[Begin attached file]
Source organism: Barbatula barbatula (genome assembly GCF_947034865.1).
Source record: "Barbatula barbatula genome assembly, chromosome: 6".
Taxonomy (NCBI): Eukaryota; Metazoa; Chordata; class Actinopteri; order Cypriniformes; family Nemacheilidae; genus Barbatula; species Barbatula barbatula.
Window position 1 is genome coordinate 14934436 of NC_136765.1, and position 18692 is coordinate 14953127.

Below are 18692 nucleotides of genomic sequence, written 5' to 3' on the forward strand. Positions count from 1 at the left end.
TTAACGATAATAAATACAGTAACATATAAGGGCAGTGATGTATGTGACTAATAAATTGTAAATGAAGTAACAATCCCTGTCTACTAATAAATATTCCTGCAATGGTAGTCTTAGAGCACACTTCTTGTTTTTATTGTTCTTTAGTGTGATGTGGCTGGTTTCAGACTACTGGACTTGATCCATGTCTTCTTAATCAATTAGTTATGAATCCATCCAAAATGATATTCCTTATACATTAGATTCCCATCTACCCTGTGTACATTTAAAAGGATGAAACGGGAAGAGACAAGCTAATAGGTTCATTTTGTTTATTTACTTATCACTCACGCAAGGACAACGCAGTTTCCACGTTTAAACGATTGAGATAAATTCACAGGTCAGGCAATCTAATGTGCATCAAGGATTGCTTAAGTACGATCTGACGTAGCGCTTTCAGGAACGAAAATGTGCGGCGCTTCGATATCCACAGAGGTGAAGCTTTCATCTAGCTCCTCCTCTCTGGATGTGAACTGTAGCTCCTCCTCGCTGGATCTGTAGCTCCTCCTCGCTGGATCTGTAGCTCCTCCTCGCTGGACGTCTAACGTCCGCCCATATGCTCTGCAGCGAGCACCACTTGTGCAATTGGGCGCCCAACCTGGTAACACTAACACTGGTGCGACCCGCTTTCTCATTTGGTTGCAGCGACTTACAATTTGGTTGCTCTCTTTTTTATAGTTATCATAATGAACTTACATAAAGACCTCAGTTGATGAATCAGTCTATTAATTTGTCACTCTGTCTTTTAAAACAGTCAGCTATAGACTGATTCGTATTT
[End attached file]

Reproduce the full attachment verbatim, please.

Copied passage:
Source organism: Barbatula barbatula (genome assembly GCF_947034865.1).
Source record: "Barbatula barbatula genome assembly, chromosome: 6".
Taxonomy (NCBI): Eukaryota; Metazoa; Chordata; class Actinopteri; order Cypriniformes; family Nemacheilidae; genus Barbatula; species Barbatula barbatula.
Window position 1 is genome coordinate 14934436 of NC_136765.1, and position 18692 is coordinate 14953127.

Below are 18692 nucleotides of genomic sequence, written 5' to 3' on the forward strand. Positions count from 1 at the left end.
TTAACGATAATAAATACAGTAACATATAAGGGCAGTGATGTATGTGACTAATAAATTGTAAATGAAGTAACAATCCCTGTCTACTAATAAATATTCCTGCAATGGTAGTCTTAGAGCACACTTCTTGTTTTTATTGTTCTTTAGTGTGATGTGGCTGGTTTCAGACTACTGGACTTGATCCATGTCTTCTTAATCAATTAGTTATGAATCCATCCAAAATGATATTCCTTATACATTAGATTCCCATCTACCCTGTGTACATTTAAAAGGATGAAACGGGAAGAGACAAGCTAATAGGTTCATTTTGTTTATTTACTTATCACTCACGCAAGGACAACGCAGTTTCCACGTTTAAACGATTGAGATAAATTCACAGGTCAGGCAATCTAATGTGCATCAAGGATTGCTTAAGTACGATCTGACGTAGCGCTTTCAGGAACGAAAATGTGCGGCGCTTCGATATCCACAGAGGTGAAGCTTTCATCTAGCTCCTCCTCTCTGGATGTGAACTGTAGCTCCTCCTCGCTGGATCTGTAGCTCCTCCTCGCTGGATCTGTAGCTCCTCCTCGCTGGACGTCTAACGTCCGCCCATATGCTCTGCAGCGAGCACCACTTGTGCAATTGGGCGCCCAACCTGGTAACACTAACACTGGTGCGACCCGCTTTCTCATTTGGTTGCAGCGACTTACAATTTGGTTGCTCTCTTTTTTATAGTTATCATAATGAACTTACATAAAGACCTCAGTTGATGAATCAGTCTATTAATTTGTCACTCTGTCTTTTAAAACAGTCAGCTATAGACTGATTCGTATTT